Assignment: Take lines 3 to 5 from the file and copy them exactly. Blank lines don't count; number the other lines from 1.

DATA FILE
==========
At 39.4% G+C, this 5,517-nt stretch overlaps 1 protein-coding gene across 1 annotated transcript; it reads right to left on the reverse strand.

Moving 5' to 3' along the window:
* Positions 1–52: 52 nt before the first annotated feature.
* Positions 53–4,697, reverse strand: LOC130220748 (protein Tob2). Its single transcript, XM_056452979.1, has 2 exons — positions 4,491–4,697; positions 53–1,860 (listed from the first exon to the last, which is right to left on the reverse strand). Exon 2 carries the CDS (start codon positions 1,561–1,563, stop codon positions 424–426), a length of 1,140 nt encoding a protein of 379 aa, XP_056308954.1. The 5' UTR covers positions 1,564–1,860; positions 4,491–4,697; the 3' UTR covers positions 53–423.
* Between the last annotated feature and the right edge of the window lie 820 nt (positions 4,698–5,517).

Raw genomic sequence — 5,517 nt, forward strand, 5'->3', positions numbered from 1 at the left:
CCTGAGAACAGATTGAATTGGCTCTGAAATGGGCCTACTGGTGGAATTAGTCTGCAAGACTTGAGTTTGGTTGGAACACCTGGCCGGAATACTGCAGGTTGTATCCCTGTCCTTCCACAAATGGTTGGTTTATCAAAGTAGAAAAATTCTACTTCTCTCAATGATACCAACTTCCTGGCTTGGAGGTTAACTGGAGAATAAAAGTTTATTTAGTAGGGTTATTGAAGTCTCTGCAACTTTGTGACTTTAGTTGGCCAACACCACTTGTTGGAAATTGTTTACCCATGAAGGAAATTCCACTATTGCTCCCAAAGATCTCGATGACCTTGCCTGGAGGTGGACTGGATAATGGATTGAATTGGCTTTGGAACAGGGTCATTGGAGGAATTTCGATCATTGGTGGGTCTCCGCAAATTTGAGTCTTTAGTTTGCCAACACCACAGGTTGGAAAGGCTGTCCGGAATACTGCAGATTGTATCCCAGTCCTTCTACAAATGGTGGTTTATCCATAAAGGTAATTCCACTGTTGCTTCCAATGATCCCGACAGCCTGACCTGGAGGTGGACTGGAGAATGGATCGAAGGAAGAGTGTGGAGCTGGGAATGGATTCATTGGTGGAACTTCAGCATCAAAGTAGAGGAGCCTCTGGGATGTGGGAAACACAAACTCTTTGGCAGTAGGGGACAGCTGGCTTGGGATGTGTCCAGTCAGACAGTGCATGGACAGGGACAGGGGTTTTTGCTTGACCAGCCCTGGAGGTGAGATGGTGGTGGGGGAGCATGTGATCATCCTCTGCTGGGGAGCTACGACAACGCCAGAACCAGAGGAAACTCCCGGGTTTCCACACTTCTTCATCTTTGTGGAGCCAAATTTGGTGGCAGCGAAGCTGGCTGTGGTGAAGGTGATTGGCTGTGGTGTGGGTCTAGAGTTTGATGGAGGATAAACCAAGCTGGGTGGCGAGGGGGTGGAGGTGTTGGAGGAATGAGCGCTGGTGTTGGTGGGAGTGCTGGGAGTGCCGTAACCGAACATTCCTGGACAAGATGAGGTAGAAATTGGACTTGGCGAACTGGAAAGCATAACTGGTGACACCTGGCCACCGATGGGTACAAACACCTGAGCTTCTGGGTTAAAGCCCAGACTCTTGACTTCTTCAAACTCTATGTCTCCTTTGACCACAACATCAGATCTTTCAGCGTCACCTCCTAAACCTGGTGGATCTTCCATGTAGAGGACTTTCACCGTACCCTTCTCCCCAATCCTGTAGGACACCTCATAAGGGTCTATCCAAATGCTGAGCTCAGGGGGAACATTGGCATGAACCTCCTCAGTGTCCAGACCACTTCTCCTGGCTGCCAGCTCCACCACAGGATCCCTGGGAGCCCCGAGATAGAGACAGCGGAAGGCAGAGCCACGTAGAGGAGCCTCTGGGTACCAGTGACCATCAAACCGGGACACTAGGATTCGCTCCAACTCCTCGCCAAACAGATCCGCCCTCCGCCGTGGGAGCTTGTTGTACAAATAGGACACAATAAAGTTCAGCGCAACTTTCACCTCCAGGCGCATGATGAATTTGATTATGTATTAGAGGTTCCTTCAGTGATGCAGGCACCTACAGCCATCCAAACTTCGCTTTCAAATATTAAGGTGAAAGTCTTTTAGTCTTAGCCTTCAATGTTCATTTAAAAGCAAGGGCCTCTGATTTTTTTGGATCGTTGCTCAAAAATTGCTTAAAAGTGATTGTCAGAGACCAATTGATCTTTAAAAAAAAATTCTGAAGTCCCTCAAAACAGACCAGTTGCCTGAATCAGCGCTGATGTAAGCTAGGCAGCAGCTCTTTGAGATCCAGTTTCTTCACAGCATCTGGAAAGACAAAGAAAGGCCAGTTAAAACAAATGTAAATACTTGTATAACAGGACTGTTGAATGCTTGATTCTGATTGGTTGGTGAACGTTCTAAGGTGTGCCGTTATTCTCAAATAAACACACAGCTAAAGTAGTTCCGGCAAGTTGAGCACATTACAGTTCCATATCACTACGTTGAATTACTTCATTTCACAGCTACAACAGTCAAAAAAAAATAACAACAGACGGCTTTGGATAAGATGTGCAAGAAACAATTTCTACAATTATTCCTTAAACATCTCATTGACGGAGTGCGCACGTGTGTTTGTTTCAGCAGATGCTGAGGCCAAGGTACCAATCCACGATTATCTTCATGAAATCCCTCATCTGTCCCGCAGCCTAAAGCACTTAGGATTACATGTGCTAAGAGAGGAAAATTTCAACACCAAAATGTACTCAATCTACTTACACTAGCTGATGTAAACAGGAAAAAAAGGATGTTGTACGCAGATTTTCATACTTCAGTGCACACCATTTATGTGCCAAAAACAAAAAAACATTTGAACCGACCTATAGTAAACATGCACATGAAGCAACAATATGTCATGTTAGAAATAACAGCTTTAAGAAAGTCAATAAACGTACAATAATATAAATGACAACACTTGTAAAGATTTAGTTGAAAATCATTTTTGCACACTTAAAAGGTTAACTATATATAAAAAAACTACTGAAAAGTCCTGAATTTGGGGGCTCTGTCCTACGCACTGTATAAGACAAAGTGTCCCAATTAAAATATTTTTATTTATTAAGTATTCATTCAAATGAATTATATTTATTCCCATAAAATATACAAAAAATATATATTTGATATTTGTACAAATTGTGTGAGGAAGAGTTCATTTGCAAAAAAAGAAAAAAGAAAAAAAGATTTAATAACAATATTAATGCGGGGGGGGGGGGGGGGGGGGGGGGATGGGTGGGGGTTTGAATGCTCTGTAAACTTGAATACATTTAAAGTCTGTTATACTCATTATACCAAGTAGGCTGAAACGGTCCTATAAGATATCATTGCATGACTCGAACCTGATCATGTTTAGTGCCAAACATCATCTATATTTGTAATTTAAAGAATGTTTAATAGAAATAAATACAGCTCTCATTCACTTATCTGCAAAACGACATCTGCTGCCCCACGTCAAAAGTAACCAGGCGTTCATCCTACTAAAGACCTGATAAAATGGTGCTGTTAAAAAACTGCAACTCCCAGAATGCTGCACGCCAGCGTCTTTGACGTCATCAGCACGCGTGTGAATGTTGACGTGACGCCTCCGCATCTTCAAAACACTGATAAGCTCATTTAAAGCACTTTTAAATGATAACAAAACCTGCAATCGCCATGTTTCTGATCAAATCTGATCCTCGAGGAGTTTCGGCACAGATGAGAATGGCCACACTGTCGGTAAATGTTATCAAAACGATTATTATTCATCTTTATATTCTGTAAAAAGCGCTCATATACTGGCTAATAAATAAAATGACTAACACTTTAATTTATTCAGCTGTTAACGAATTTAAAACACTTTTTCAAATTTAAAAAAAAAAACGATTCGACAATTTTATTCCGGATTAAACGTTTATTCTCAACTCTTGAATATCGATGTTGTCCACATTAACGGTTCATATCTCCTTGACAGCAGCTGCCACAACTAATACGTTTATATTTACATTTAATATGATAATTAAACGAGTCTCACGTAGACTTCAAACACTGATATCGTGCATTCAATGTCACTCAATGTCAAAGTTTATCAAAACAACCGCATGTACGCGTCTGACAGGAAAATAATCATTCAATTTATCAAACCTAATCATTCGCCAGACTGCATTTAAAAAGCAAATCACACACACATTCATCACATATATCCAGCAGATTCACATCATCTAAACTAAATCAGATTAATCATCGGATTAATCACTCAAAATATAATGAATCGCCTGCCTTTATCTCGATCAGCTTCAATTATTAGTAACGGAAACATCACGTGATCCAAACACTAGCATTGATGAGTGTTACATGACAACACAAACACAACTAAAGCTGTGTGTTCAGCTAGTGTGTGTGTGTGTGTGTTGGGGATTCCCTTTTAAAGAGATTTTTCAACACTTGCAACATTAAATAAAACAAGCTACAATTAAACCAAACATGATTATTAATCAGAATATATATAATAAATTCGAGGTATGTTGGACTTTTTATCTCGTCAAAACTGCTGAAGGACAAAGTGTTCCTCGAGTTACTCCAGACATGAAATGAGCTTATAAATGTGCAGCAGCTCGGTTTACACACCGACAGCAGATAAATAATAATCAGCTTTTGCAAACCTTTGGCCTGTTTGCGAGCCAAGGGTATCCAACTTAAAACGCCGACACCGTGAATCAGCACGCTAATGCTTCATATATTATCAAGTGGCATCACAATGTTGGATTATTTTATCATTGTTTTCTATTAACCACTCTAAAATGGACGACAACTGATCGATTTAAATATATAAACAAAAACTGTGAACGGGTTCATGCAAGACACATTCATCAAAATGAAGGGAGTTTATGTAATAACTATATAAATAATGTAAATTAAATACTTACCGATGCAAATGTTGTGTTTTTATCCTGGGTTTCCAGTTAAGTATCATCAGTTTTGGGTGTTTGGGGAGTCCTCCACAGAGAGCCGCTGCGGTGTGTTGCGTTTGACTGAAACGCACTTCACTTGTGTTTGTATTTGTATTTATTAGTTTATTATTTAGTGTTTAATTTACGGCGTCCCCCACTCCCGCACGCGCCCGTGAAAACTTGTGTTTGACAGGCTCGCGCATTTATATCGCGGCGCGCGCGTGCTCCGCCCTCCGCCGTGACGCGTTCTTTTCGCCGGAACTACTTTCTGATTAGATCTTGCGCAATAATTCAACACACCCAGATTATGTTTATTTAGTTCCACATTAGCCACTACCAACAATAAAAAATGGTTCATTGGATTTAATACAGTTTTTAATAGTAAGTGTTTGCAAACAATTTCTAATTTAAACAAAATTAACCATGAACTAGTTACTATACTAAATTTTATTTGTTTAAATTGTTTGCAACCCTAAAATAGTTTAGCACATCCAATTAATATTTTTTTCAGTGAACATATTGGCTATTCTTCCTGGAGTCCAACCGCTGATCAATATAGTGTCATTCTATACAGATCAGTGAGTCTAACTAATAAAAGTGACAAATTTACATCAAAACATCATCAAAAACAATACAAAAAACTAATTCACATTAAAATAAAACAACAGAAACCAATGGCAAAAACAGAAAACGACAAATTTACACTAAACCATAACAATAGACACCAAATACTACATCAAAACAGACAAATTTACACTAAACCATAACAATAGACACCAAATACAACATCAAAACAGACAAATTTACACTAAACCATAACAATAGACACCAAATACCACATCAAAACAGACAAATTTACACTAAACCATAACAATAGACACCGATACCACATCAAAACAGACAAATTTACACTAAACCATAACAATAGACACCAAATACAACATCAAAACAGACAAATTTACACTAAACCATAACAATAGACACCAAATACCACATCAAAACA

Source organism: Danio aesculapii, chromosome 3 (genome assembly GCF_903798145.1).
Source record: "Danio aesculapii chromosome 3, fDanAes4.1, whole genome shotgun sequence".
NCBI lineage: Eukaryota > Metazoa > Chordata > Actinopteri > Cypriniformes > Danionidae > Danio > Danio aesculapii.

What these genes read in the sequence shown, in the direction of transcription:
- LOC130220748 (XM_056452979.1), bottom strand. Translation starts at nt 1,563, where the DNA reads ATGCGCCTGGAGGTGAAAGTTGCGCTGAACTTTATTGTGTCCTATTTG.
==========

* Positions 1–52: 52 nt before the first annotated feature.
* Positions 53–4,697, reverse strand: LOC130220748 (protein Tob2). Its single transcript, XM_056452979.1, has 2 exons — positions 4,491–4,697; positions 53–1,860 (listed from the first exon to the last, which is right to left on the reverse strand). Exon 2 carries the CDS (start codon positions 1,561–1,563, stop codon positions 424–426), a length of 1,140 nt encoding a protein of 379 aa, XP_056308954.1. The 5' UTR covers positions 1,564–1,860; positions 4,491–4,697; the 3' UTR covers positions 53–423.
* Between the last annotated feature and the right edge of the window lie 820 nt (positions 4,698–5,517).